By Olga Cotaga
LONDON (Reuters) – The U.S. dollar stayed soft on Tuesday amid expectations that the Federal Reserve may cut interest rates this year to curb downside pressure on the economy caused by China’s coronavirus outbreak.
The dollar initially rose as the virus spread further around the world, with investors eyeing all U.S. assets as safe-haven investments. However, money managers now think the Fed would be more likely to easy monetary policy and cut rates given that it benefits from the biggest room to do it.
Against a basket of currencies the dollar was 0.2% weaker at 99.19 (), drifting away from the three-year high reached last week. However, without much good news on the virus, few expect the dollar to give back too much of its recent gains.
The euro was last up 0.1% at $1.0863 (), drifting away from the three-year low it fell to last week, sending it below $1.07 as money flooded into the safe-haven dollar.
Market gauges of implied volatility in euro/dollar eased off a bit on Tuesday after rising to their highest since October on Monday.
Japan’s Prime Minister Shinzo Abe said on Tuesday that clusters of coronavirus cases had emerged in the country and that the government would take stronger steps to fight contagion, giving Asian investors another reason to stay cool on the yen, which has been tripped off its safe-haven status recently.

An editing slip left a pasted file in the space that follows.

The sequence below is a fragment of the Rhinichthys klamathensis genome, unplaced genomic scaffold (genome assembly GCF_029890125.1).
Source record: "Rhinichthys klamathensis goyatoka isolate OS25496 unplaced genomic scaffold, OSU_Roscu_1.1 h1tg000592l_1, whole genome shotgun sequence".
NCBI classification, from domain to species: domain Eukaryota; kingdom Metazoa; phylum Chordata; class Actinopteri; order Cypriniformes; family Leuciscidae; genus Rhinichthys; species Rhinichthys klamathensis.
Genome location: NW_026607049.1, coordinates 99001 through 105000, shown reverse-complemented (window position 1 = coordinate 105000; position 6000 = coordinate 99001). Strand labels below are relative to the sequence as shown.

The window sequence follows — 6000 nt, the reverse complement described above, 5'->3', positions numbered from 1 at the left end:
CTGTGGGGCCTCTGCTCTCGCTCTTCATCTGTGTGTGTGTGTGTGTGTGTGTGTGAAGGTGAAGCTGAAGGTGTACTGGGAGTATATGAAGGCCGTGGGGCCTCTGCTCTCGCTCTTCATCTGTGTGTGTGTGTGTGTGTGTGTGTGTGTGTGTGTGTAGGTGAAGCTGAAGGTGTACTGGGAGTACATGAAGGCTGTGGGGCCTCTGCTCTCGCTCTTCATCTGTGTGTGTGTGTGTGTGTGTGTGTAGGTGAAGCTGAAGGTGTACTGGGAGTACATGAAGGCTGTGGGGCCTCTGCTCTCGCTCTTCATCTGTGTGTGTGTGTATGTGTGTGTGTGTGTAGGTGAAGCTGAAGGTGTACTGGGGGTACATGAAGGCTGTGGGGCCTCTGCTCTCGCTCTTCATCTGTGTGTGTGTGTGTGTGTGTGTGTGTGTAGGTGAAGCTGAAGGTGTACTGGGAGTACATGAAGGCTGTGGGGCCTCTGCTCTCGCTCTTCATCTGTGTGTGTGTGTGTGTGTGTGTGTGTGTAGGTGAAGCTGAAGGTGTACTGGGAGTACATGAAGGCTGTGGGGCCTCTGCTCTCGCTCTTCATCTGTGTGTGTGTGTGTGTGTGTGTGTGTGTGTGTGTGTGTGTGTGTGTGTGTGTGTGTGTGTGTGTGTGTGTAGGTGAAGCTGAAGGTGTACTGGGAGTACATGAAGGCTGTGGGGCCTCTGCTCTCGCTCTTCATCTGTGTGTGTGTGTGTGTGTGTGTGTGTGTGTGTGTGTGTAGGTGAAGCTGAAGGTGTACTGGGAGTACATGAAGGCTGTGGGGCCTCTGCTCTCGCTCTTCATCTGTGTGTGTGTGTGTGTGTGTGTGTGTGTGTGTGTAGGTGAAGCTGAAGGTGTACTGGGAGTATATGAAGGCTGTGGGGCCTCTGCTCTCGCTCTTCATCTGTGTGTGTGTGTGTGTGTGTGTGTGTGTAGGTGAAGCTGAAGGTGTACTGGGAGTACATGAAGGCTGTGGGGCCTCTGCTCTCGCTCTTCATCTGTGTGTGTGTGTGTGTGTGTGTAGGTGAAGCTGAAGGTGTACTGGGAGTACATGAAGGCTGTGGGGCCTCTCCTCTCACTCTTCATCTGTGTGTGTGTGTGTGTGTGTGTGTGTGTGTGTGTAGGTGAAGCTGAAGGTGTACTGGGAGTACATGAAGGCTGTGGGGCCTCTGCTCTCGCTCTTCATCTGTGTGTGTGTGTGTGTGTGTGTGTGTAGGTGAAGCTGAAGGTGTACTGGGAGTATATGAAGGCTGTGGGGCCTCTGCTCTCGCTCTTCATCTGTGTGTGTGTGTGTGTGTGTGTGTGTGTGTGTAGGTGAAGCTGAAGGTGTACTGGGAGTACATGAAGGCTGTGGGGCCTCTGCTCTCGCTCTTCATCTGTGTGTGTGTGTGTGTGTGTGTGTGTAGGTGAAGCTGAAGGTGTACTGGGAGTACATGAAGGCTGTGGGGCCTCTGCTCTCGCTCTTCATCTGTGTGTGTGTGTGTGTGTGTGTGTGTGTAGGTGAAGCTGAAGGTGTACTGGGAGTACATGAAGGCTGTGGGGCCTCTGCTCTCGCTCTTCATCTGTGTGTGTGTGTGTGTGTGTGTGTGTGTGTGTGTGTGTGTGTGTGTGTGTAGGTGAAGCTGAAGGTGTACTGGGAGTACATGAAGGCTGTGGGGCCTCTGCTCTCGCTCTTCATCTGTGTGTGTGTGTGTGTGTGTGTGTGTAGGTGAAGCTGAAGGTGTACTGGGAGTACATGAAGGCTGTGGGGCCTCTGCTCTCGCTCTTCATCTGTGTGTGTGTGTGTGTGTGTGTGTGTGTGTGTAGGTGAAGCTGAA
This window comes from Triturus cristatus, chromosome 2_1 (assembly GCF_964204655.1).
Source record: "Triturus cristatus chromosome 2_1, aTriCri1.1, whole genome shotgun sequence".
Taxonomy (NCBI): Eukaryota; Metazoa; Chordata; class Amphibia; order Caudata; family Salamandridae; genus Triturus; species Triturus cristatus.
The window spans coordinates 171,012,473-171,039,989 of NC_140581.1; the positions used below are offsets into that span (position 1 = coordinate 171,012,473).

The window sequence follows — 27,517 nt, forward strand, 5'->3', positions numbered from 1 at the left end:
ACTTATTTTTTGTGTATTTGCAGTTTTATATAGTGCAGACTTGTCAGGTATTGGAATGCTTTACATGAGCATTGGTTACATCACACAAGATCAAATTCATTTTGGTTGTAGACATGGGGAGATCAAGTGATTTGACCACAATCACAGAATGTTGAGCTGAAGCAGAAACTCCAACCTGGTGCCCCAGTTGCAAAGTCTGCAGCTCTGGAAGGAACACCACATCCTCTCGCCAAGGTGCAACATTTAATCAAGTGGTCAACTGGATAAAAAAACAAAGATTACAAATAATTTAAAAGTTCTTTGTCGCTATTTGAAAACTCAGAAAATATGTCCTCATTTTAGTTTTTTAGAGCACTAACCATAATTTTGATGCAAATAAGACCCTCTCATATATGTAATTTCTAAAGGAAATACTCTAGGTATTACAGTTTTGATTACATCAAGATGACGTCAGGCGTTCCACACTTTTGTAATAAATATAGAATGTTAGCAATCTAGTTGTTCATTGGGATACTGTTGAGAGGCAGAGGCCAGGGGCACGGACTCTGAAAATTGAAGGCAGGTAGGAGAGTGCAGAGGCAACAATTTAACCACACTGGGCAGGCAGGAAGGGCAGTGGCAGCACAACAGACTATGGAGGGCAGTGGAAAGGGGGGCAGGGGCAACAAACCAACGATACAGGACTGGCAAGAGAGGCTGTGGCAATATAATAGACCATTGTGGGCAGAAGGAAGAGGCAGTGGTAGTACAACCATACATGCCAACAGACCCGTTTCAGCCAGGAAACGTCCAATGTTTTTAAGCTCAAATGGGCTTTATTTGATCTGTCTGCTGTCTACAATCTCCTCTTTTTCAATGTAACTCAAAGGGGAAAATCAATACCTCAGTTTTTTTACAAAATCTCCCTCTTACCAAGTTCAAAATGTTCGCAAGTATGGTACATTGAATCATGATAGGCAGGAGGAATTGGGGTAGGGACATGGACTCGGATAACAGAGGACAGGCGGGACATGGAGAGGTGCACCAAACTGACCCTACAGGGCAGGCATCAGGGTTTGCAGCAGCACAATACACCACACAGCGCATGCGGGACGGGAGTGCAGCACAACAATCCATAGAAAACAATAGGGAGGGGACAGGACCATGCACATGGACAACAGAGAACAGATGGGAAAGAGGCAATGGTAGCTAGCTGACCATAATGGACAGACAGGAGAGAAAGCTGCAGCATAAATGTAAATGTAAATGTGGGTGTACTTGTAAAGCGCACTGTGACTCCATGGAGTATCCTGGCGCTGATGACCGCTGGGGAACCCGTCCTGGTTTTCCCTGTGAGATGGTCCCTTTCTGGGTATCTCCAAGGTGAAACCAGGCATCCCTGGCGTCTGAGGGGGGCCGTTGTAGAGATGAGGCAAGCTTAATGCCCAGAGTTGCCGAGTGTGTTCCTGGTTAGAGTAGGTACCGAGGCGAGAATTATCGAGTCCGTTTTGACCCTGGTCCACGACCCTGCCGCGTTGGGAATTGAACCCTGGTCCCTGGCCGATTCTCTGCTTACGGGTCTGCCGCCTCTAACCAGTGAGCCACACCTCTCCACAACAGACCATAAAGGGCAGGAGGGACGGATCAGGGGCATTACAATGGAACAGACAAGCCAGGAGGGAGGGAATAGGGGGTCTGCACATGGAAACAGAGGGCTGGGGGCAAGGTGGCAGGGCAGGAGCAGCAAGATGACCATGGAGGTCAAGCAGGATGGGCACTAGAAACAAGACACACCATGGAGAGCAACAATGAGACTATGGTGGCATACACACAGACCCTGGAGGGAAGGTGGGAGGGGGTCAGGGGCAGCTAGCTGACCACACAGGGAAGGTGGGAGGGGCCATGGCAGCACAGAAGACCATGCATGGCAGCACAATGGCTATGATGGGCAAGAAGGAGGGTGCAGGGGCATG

The yen last traded up 0.2% at 110.53 per dollar .
China, meanwhile, reported a rise in new coronavirus cases in Hubei province, the epicentre of the outbreak, even though the rest of the country saw a fourth-straight day of declines.
South Korea, which has the most virus cases in Asia outside China, reported 60 new cases on Tuesday, increasing the total number of infected patients there to 893 – leaving few to expect the region’s currencies to do more than hold steady for now.
China’s yuan was last up 0.2% at 7.0225 per U.S. dollar in the offshore market, a five-day high.
Lee Hardman, currency analyst at MUFG, said he expected “some downside risk for the U.S. dollar” going further given the Fed’s potential dovish shift in policy.
Market participants continue to build up expectations for further Fed easing, with money markets pricing in a 25 basis points cut for the meeting in June.
For the year as a whole, traders expect the central bank to lower rates to between 1% and 1.25%, down from the current 1.5% to 1.75% range.
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